CPAs work in public accounting, business and industry, government and education. Within these areas, CPAs generally specialize in what they do.
Listed here are just a few of the professional opportunities the CPA designation can offer you:
Public Accounting — Public accounting is best known for providing audit services. CPAs must be licensed to perform audits. In audits, CPAs review clients’ financial statements and voice a professional opinion on them. Within public accounting CPAs also use their skills regarding federal, state and international taxation laws, computer technology and management operations. Staff or entry-level CPAs assist those in charge of an audit engagement. At the manager level, CPAs will supervise in-charge staff. As a partner in a firm, the CPA’s responsibilities increase to include supervision of managers and marketing the services of the firm. Partners make decisions that affect every aspect of the firm’s operations, and have responsibilities for managing client relationships and obtaining new ones. A CPA who owns his or her own business and may employ a few individuals to support his or her work is known as an individual practitioner.
Industry and Business — Working as a CPA in business and industry requires specialized knowledge for the particular industry. On-the-job training and continuing education is necessary. A CPA may be responsible for developing, producing and reviewing data useful for making business decisions and developing strategic plans. Additionally, CPAs will need to report the data’s finding to internal and external parties. CPAs in business and industry have titles including staff accountant, analyst, controller and chief financial officer.
Government — CPAs work in a wide range of positions in local, state and federal government. The federal government employs CPAs in its agencies, including the Internal Revenue Service (IRS), Federal Bureau of Investigation (FBI) and the General Accounting Office (GAO). The IRS audits individuals and corporate tax returns. CPAs working for the FBI are involved in cases including fraud, financial crime and white-collar crime. The GAO examines the use of public funds, evaluates federal programs and activities, and provides information and other assistance to help Congress make effective oversight, policy, and funding decisions. And CPAs working for the State of Florida and its municipal governments perform a wide variance of cost analyses and financial audits. CPAs working in government positions have titles that include FBI or IRS agent, staff accountant, manager, comptroller and director.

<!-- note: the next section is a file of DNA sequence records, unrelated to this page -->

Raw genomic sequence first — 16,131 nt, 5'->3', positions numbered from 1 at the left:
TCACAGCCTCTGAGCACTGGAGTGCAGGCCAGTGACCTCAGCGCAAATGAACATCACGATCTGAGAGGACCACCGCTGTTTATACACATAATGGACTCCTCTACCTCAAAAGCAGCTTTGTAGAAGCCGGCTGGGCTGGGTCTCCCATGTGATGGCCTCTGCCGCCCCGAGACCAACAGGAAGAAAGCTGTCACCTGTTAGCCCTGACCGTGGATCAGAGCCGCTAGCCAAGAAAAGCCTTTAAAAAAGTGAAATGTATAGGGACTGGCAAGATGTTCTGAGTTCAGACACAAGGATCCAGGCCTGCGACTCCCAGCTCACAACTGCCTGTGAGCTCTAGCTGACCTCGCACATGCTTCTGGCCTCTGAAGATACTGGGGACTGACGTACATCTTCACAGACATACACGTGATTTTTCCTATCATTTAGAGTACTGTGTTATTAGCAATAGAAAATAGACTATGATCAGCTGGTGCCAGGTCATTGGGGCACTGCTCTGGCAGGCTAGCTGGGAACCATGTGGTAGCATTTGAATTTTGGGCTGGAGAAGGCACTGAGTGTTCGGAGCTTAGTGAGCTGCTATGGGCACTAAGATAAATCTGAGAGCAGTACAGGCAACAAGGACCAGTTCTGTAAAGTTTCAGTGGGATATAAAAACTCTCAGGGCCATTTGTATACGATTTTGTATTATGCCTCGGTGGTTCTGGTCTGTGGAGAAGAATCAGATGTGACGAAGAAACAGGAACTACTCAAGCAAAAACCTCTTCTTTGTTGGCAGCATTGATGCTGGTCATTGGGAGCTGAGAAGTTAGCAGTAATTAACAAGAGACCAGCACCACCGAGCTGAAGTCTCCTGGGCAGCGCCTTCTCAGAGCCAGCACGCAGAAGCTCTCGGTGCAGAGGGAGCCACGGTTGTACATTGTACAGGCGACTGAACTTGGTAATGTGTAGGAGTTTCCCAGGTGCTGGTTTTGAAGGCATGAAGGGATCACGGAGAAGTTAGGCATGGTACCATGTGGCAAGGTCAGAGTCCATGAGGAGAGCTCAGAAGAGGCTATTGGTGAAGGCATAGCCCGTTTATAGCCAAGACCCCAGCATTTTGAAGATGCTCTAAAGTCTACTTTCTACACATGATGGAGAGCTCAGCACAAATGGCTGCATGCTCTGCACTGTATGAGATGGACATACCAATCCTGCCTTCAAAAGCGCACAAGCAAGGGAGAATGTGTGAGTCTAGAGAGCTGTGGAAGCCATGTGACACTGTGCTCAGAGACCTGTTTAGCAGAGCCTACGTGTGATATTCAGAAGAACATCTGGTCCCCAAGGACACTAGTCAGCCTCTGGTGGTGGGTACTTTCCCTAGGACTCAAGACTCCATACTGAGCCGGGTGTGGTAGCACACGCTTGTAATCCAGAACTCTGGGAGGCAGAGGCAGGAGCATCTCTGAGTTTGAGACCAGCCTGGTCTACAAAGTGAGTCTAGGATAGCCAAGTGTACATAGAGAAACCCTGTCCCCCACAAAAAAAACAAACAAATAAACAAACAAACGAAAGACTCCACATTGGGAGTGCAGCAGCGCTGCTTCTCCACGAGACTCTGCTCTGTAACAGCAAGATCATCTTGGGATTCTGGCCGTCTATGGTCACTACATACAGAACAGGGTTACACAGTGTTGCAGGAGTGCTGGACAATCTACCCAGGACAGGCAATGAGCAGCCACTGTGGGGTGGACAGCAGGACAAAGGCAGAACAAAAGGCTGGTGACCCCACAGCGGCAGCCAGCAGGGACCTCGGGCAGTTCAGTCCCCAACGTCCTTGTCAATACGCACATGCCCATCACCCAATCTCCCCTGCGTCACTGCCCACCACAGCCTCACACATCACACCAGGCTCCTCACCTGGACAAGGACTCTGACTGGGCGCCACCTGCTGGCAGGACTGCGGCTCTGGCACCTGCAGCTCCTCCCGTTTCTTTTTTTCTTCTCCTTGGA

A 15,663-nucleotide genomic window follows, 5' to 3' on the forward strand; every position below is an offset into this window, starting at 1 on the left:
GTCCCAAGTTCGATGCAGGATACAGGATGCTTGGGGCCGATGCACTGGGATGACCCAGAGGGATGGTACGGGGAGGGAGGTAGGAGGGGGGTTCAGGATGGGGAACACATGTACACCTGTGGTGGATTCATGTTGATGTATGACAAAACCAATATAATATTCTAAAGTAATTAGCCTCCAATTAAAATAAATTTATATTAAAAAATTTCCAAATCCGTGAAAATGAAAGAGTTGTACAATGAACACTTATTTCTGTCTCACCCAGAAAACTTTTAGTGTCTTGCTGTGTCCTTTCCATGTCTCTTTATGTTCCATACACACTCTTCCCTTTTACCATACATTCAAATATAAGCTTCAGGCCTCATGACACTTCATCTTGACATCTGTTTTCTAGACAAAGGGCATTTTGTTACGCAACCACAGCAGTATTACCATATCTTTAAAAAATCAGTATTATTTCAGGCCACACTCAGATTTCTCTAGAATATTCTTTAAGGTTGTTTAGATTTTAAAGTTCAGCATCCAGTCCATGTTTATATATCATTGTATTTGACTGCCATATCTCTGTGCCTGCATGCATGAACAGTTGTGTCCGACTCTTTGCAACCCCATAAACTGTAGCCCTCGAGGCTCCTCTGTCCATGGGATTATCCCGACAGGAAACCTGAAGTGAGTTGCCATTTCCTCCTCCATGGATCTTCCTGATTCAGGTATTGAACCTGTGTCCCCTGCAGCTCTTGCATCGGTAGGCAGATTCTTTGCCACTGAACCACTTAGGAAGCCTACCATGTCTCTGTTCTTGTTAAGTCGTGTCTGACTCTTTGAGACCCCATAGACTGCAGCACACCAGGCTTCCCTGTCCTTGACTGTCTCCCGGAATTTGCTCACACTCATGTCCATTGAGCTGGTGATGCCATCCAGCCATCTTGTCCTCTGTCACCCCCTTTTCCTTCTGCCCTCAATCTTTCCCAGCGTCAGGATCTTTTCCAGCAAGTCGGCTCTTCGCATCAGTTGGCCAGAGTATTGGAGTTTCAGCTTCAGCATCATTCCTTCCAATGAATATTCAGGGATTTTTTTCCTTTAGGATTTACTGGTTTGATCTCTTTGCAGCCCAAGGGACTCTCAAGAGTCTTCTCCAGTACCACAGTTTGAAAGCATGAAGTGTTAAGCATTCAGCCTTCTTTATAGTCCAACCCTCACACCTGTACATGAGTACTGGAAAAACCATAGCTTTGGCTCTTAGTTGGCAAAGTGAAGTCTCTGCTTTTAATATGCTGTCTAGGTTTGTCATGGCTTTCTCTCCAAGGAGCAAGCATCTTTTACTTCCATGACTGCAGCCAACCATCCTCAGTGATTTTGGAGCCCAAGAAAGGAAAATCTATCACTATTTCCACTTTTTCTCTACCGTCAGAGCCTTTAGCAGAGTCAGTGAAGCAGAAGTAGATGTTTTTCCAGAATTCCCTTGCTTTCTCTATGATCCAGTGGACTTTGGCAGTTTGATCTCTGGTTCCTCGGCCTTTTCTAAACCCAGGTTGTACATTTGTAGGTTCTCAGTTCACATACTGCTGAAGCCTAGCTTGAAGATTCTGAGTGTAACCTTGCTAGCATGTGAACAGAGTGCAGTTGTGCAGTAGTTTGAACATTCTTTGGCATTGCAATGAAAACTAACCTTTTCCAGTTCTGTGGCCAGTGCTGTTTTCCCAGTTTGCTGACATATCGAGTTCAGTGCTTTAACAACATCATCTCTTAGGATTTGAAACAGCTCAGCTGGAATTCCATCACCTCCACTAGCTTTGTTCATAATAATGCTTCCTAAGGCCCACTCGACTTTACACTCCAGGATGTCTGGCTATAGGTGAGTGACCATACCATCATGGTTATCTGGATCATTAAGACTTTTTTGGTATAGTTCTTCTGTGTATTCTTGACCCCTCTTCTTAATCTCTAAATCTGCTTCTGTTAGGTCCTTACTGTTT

Education — Accounting educators are on the faculty of community colleges, universities and graduate schools. CPAs also may hold positions as high school business and accounting teachers. Job titles include accounting instructor, assistant professor, professor and department chair.
More-specialized areas within the accounting profession that are currently popular include the following:
Information Technology — CPAs help many businesses design and implement their computer systems, software applications, and network security.
Consulting — When working as consultants, CPAs may give advice on a variety of issues affecting employees, such as retirement plans, or issues that affect the company, such as purchasing a new building or property.
Forensic Accounting — CPAs in forensic accounting track down fraud, white-collar business crime and insider trading. Through their information gathering and accounting background, CPAs assist in building cases. These CPAs work for law enforcement agencies or in private practice.
Tax and Financial Planning — CPAs help businesses and individuals by recommending savings, investment and tax options. They review financial information and provide advice so prudent decisions can be made. These CPAs also help with international business laws and transactions.